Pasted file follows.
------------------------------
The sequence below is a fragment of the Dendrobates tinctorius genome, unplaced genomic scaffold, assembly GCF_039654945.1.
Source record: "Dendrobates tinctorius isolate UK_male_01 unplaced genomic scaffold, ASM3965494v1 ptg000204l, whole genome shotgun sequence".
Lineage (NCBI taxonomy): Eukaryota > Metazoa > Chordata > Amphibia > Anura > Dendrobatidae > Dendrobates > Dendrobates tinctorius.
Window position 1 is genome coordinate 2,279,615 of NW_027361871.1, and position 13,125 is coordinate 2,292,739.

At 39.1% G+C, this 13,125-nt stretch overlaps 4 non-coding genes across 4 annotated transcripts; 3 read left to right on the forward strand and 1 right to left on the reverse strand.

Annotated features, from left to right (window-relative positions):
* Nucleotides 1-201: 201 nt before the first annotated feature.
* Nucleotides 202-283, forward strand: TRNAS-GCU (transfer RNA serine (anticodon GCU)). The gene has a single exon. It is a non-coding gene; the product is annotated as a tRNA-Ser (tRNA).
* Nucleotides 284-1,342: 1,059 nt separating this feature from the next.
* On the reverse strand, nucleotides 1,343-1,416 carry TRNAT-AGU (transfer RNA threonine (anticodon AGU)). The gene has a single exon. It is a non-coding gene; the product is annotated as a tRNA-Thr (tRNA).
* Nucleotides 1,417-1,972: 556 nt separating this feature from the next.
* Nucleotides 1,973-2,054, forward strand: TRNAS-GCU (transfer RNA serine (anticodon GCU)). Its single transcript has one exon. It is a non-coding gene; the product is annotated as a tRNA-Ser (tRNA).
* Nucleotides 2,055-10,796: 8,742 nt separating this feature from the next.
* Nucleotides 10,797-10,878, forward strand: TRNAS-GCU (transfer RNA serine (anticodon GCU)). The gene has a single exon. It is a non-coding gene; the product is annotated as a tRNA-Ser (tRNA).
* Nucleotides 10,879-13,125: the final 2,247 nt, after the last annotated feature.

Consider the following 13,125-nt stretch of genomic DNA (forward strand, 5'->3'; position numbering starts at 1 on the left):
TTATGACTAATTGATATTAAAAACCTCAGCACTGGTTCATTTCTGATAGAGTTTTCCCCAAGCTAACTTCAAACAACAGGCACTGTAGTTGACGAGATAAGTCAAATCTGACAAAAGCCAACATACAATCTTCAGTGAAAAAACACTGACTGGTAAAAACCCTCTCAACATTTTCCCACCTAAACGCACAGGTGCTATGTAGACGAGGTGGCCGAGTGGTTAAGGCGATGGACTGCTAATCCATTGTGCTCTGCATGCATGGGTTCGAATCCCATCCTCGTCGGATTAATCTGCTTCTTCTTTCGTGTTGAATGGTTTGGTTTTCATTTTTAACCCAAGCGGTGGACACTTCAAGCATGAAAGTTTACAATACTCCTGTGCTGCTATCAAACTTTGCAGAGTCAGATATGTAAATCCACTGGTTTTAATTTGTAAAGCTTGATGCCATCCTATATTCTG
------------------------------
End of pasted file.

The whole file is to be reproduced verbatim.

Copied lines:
The sequence below is a fragment of the Dendrobates tinctorius genome, unplaced genomic scaffold, assembly GCF_039654945.1.
Source record: "Dendrobates tinctorius isolate UK_male_01 unplaced genomic scaffold, ASM3965494v1 ptg000204l, whole genome shotgun sequence".
Lineage (NCBI taxonomy): Eukaryota > Metazoa > Chordata > Amphibia > Anura > Dendrobatidae > Dendrobates > Dendrobates tinctorius.
Window position 1 is genome coordinate 2,279,615 of NW_027361871.1, and position 13,125 is coordinate 2,292,739.

At 39.1% G+C, this 13,125-nt stretch overlaps 4 non-coding genes across 4 annotated transcripts; 3 read left to right on the forward strand and 1 right to left on the reverse strand.

Annotated features, from left to right (window-relative positions):
* Nucleotides 1-201: 201 nt before the first annotated feature.
* Nucleotides 202-283, forward strand: TRNAS-GCU (transfer RNA serine (anticodon GCU)). The gene has a single exon. It is a non-coding gene; the product is annotated as a tRNA-Ser (tRNA).
* Nucleotides 284-1,342: 1,059 nt separating this feature from the next.
* On the reverse strand, nucleotides 1,343-1,416 carry TRNAT-AGU (transfer RNA threonine (anticodon AGU)). The gene has a single exon. It is a non-coding gene; the product is annotated as a tRNA-Thr (tRNA).
* Nucleotides 1,417-1,972: 556 nt separating this feature from the next.
* Nucleotides 1,973-2,054, forward strand: TRNAS-GCU (transfer RNA serine (anticodon GCU)). Its single transcript has one exon. It is a non-coding gene; the product is annotated as a tRNA-Ser (tRNA).
* Nucleotides 2,055-10,796: 8,742 nt separating this feature from the next.
* Nucleotides 10,797-10,878, forward strand: TRNAS-GCU (transfer RNA serine (anticodon GCU)). The gene has a single exon. It is a non-coding gene; the product is annotated as a tRNA-Ser (tRNA).
* Nucleotides 10,879-13,125: the final 2,247 nt, after the last annotated feature.

Consider the following 13,125-nt stretch of genomic DNA (forward strand, 5'->3'; position numbering starts at 1 on the left):
TTATGACTAATTGATATTAAAAACCTCAGCACTGGTTCATTTCTGATAGAGTTTTCCCCAAGCTAACTTCAAACAACAGGCACTGTAGTTGACGAGATAAGTCAAATCTGACAAAAGCCAACATACAATCTTCAGTGAAAAAACACTGACTGGTAAAAACCCTCTCAACATTTTCCCACCTAAACGCACAGGTGCTATGTAGACGAGGTGGCCGAGTGGTTAAGGCGATGGACTGCTAATCCATTGTGCTCTGCATGCATGGGTTCGAATCCCATCCTCGTCGGATTAATCTGCTTCTTCTTTCGTGTTGAATGGTTTGGTTTTCATTTTTAACCCAAGCGGTGGACACTTCAAGCATGAAAGTTTACAATACTCCTGTGCTGCTATCAAACTTTGCAGAGTCAGATATGTAAATCCACTGGTTTTAATTTGTAAAGCTTGATGCCATCCTATATTCTG